Ugly? Miss GB finalist thinks she is

At least, that's what a Miss GB finalist thinks she is. Why? Because she has Body Dysmorphic Disorder
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As she stood on the stage under spotlights, Racheal Baughan should have been beaming with pride. Her eyes sparkled, her dark hair shone and judges had decreed she was one of the most beautiful women in Britain. But inside she was shaking with fear. For the striking 25-year-old is convinced she is ugly.

Ms Baughan, a Miss Great Britain finalist, suffers from a condition that was virtually unknown 20 years ago, but now afflicts more than 600,000 people across the UK. Those struck by Body Dysmorphic Disorder (BDD) sink into months of deep depression, with some of them turning to self-harm and even contemplating suicide. Now medics fear that the condition could be spreading rapidly, thanks partly to television makeover shows. They are warning that a new programme due to air on Five this summer could exacerbate the situation.

Bride and Grooming follows six unmarried couples who are separated from each other while they undergo a surgical transformation before being reunited on their wedding day.

Plastic surgery specialists and psychiatrists say this is exactly the type of programme that has led to BDD taking a grip on young people. Britain's first BDD clinic has been set up at London's Maudsley Hospital and guidelines will be released later this month for cosmetic surgeons to screen prospective patients for signs of the disorder.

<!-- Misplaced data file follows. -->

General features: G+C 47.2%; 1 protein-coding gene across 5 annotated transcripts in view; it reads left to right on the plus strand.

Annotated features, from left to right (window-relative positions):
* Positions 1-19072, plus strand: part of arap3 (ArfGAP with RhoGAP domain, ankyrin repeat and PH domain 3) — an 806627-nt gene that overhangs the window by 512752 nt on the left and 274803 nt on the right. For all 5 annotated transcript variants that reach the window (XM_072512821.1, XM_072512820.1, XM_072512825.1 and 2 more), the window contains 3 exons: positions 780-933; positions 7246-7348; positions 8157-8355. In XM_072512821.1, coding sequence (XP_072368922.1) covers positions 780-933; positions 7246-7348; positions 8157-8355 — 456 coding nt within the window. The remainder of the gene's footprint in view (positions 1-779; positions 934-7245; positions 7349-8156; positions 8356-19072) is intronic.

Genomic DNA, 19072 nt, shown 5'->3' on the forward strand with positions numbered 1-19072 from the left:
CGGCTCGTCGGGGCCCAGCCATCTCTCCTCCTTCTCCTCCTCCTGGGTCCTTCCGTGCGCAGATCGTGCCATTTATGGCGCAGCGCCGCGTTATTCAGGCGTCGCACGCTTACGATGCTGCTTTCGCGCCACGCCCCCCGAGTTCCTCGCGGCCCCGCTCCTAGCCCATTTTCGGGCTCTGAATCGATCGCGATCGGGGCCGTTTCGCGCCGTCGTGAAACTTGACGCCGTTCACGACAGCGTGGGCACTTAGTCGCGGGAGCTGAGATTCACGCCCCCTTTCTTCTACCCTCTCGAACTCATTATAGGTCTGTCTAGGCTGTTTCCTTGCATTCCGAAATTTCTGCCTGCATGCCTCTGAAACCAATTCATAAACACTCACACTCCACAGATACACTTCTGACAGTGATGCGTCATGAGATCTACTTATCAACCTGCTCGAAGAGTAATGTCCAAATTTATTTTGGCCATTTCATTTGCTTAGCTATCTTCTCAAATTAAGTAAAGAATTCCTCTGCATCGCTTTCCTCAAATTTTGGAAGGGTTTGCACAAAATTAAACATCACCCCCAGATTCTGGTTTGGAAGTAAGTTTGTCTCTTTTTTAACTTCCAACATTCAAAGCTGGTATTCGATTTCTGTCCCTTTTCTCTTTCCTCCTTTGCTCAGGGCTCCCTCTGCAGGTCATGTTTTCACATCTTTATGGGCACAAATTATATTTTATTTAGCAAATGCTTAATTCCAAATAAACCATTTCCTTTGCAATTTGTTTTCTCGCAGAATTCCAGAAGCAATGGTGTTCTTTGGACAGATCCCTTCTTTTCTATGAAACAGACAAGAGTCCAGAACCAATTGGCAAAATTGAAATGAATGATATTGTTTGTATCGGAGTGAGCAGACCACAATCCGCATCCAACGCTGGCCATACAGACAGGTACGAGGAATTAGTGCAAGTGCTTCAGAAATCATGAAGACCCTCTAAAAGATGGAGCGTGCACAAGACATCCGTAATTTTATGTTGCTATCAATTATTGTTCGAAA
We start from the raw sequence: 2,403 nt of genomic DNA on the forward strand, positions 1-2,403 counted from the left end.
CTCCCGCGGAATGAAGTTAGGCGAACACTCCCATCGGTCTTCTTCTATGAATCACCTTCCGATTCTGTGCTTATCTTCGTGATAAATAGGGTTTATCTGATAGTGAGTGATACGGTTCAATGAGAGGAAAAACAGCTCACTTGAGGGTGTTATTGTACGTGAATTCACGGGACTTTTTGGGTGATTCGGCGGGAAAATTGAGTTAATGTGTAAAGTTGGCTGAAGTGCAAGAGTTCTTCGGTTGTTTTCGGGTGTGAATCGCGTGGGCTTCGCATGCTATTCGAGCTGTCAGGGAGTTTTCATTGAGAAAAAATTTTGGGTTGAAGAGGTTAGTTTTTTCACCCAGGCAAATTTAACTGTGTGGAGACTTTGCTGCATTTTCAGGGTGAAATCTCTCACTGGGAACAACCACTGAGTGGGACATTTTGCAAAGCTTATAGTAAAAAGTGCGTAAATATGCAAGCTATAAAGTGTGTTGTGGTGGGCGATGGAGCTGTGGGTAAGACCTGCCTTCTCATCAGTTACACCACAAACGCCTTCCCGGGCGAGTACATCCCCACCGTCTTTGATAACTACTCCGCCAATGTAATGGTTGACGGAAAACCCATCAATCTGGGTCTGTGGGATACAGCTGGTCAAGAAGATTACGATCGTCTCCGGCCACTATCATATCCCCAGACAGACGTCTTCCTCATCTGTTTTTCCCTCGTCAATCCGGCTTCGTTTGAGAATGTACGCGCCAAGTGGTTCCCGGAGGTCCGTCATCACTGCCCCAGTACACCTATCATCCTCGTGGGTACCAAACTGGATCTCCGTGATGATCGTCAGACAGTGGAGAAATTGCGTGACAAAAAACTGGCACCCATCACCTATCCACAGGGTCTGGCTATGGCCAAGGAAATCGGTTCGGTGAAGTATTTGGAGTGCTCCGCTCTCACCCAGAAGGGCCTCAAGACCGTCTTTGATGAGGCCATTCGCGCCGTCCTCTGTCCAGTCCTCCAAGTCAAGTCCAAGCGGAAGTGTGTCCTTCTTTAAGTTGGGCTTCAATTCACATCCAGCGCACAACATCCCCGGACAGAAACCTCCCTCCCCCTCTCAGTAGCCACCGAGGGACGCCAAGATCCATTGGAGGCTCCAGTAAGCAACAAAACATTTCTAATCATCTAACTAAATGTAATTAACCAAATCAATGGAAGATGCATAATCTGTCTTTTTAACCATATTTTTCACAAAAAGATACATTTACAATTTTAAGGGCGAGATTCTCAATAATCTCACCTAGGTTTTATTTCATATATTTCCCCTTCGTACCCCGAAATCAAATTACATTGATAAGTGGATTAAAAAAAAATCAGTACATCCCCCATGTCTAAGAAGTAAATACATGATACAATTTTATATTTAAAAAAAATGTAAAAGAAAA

The illness, which has been compared to eating disorders such as bulimia, usually starts in adolescence but remains largely unnoticed. Many sufferers can remain undiagnosed for years, often resorting to endless cosmetic treatments in a futile attempt to fix their "problem".

Racheal Baughan's teenage years were blighted by bouts of imagined ugliness. "There were times when I hated the look of myself so much that I couldn't face anyone," said Ms Baughan, who is from Sussex. "On a bad day I'd wake up and hide myself in my room.

"I'd have panic attacks and cut my arms. Once, things got so bad that I took an overdose and tried to kill myself. I was desperate to have plastic surgery."

Dr David Veale, an expert on the disorder, warned: "BDD is getting worse and is being culturally defined by a society where there is an emphasis on the importance of appearance. There has been a change in the values and culture of our society and surgery has become acceptable."

He and other medics are now convinced that the rise of reality television shows which urge participants to embrace cosmetic surgery is a fundamental factor in the spread of the disorder.

"They are encouraging individuals to seek cosmetic surgery, especially those who are already vulnerable," said Dr Fugen Neziroglu, a New York-based behavioural expert. "Cosmetic surgery does not help people with BDD. Often they get worse. Surgery is a last resort and once that hope is taken away from them they feel more depressed."

Even plastic surgeons have attacked Bride and Grooming. Dr Adam Searle, president of the British Association of Aesthetic Plastic Surgeons, said: "The premise of Bride and Grooming beggars belief. I find it not only inadvisable from a medical view, but appalling from a social standpoint. It is clear that shows such as these are for the benefit of television and not the patients."

A spokesman for Five claimed the show was merely reflecting society. "There are hundreds of thousands of people who undergo cosmetic treatments every year and it would be odd if this trend wasn't reflected on television," he said.